On one level, I enjoy these commercials for the clever bits they are. On another level, though, I watch them like a snake. For they lie like the original liar, the devil. There are at least three big lies in this series of ads: 1) They’re telling a generation that already has little use for the older generation (save for its money) that aging is contemptible, something to be feared. 2) You needn’t fear aging if you have state-of-the-art technology. 3) Technology is salvation.
But, of course, this “gospel” isn’t free, is it? It’ll cost you. Haven’t got the money? Hey, that’s OK, too. That’s why the Lord gave us credit cards! Do you know me? If you do, it’s only because I never leave home without it! After all, it’s my life, my card!
What do we hear when we hear those catchphrases? Not a marketing strategy (at least, the marketers of Visa and American Express hope we don’t) but a call to pleasure, power and prestige. It sounds awfully familiar, doesn’t it? As familiar as the serpent in the garden: You shall not surely die! You will be as God!
This is the power that we’re dealing with, the demonic face behind money’s mask. Far from cutting themselves free with credit, Americans are slashing their wrists with these little plastic knives. According to a new survey released by CardTrak.com, the average credit card debt load is nearly $9,900. Nearly two million Americans will seek help from a credit counselor this year, most of them trying to escape bankruptcy.
Beloved, be careful with mammon. It makes a good servant, but a bad god.
Are you sweating under its weight? How do you deal with it? Let’s go back to the battlefield described in Ephesians 6. God provides his children with an array of weapons. For our purposes today, we need choose only three.
First, the belt of truth (
Next, the shield of faith (
What’s the big message? What you want is right in front of you. You can see it. Take it. Isn’t it a message that glorifies pride and passion, things and stuff, the world and the flesh? These are the flaming darts, the bullets the devil fires at us daily. There’s only one thing that’ll stop them before they penetrate: Faith. It isn’t a crutch. It’s a shield. Faith teaches us there’s more to life than what we see on a screen, more than what we see period. Faith will shield us from flaming fantasies about the nature of mammon.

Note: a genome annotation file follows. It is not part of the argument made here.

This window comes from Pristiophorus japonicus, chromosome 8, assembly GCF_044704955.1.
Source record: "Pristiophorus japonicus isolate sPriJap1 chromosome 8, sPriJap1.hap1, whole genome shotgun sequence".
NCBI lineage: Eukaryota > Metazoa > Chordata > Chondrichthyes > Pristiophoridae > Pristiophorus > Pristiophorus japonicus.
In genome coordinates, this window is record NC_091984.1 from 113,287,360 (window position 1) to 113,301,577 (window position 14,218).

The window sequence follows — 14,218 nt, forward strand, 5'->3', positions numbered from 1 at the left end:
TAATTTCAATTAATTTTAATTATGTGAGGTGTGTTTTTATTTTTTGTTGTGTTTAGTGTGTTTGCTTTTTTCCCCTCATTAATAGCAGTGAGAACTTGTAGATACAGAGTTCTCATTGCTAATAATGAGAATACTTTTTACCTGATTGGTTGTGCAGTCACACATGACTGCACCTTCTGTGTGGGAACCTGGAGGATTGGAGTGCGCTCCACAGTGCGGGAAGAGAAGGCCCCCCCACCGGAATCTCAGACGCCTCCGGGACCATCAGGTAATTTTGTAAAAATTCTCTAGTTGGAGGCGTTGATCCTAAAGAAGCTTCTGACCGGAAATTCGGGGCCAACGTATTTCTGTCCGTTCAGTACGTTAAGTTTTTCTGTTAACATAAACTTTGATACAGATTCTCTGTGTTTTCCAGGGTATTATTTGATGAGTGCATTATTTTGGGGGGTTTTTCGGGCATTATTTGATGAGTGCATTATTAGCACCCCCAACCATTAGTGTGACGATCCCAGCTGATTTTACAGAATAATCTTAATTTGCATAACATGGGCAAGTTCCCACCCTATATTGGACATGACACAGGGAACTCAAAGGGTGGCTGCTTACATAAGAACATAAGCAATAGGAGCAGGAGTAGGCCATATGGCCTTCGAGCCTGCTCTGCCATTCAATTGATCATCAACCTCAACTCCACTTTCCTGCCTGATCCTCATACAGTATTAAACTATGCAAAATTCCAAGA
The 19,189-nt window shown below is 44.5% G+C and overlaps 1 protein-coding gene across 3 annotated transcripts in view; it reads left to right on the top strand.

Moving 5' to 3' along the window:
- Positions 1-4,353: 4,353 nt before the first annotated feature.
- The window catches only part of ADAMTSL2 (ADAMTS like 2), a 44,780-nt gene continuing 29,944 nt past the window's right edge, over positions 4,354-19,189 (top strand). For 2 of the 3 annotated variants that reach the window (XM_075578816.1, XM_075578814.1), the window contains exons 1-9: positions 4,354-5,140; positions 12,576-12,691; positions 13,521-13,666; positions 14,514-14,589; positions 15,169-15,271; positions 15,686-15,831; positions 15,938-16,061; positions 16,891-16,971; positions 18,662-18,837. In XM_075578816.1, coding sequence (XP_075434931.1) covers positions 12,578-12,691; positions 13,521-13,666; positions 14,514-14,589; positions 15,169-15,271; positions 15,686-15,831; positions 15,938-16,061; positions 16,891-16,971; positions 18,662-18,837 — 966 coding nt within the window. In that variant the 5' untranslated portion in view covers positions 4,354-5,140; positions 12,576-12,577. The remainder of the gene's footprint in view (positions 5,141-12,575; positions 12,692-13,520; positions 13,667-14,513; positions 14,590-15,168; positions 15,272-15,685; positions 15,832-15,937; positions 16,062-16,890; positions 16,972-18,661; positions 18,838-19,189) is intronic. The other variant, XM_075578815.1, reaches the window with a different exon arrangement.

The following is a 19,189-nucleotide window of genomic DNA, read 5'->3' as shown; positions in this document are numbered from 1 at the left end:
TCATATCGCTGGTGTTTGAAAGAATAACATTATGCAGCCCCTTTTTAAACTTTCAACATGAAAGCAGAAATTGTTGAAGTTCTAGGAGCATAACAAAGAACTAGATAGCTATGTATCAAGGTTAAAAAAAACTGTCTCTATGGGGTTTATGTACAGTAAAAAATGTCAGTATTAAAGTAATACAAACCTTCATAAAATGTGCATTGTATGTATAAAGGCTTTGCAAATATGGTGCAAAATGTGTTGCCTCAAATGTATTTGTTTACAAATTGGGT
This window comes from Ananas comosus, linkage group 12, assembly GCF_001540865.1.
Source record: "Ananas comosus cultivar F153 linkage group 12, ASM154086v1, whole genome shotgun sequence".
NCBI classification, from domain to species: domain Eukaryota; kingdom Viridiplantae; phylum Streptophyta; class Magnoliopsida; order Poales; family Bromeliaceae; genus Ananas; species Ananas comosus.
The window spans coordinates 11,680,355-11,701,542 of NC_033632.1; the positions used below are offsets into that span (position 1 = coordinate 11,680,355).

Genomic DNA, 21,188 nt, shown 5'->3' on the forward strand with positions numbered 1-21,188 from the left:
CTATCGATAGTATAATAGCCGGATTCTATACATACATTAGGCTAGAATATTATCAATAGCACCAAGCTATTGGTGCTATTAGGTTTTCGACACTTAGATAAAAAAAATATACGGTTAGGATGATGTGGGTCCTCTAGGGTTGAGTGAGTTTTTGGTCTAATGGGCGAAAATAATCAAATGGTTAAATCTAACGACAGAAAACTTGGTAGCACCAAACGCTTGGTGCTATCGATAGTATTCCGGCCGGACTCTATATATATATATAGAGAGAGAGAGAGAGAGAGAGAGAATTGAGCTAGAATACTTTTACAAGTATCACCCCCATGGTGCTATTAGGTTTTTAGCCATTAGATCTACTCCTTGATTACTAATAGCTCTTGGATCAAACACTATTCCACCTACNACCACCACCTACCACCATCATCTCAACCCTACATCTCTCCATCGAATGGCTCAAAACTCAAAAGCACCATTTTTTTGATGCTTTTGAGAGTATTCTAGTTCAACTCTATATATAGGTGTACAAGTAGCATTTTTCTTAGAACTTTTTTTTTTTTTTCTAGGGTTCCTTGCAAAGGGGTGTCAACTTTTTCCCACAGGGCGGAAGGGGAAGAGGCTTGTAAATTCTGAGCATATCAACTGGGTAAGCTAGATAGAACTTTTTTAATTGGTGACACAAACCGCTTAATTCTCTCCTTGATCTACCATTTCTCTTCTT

Finally, the Word of God (
Hear what the Word says about Jesus in
How does that work? My family got a taste of what Paul is talking about one Christmas several years ago. The Robinsons were shoveling out from under a tremendous pile of debt. We’d made the decision we wouldn’t buy anything for anybody that Christmas. Without those culturally mandated gifts, we were prepared to have a rather lackluster celebration.
Instead, we found joy. We sat that Christmas afternoon and shared our love for one another, telling each other what we appreciated about each one in the circle. We shared our favorite scriptures. We prayed together. The snow flew outside, but we were warmed inside in more ways than one.
That day we discovered something: when Jesus is present on Christmas, you don’t need presents on Christmas!
He died for us. He lives for us. He will be with us whether we have a little or a lot. When He’s around, a little goes a whole lot further. And a lot doesn’t seem like so much.
Two masters, Jesus said. Two gods. One offers so much-but takes so much more. The other offers what appears at first to be very little-but turns out to be a lot more than expected.
Two masters. Two choices. Which is yours?